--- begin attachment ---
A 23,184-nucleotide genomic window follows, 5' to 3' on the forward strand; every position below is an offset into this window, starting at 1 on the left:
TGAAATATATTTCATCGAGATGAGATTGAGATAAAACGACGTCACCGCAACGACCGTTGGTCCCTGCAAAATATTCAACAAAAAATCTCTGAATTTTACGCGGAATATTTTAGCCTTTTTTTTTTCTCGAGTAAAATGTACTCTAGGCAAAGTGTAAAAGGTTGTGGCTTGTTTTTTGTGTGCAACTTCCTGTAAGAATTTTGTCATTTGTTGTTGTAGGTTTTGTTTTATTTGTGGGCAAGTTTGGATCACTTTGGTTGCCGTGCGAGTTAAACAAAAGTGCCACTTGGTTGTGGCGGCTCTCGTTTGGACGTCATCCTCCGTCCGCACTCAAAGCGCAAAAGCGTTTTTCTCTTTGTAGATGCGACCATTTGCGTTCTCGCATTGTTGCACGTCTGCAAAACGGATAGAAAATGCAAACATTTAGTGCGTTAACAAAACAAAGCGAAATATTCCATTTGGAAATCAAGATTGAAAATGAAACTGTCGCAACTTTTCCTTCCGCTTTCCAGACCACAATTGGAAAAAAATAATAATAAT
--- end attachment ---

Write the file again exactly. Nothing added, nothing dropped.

A 23,184-nucleotide genomic window follows, 5' to 3' on the forward strand; every position below is an offset into this window, starting at 1 on the left:
TGAAATATATTTCATCGAGATGAGATTGAGATAAAACGACGTCACCGCAACGACCGTTGGTCCCTGCAAAATATTCAACAAAAAATCTCTGAATTTTACGCGGAATATTTTAGCCTTTTTTTTTTCTCGAGTAAAATGTACTCTAGGCAAAGTGTAAAAGGTTGTGGCTTGTTTTTTGTGTGCAACTTCCTGTAAGAATTTTGTCATTTGTTGTTGTAGGTTTTGTTTTATTTGTGGGCAAGTTTGGATCACTTTGGTTGCCGTGCGAGTTAAACAAAAGTGCCACTTGGTTGTGGCGGCTCTCGTTTGGACGTCATCCTCCGTCCGCACTCAAAGCGCAAAAGCGTTTTTCTCTTTGTAGATGCGACCATTTGCGTTCTCGCATTGTTGCACGTCTGCAAAACGGATAGAAAATGCAAACATTTAGTGCGTTAACAAAACAAAGCGAAATATTCCATTTGGAAATCAAGATTGAAAATGAAACTGTCGCAACTTTTCCTTCCGCTTTCCAGACCACAATTGGAAAAAAATAATAATAAT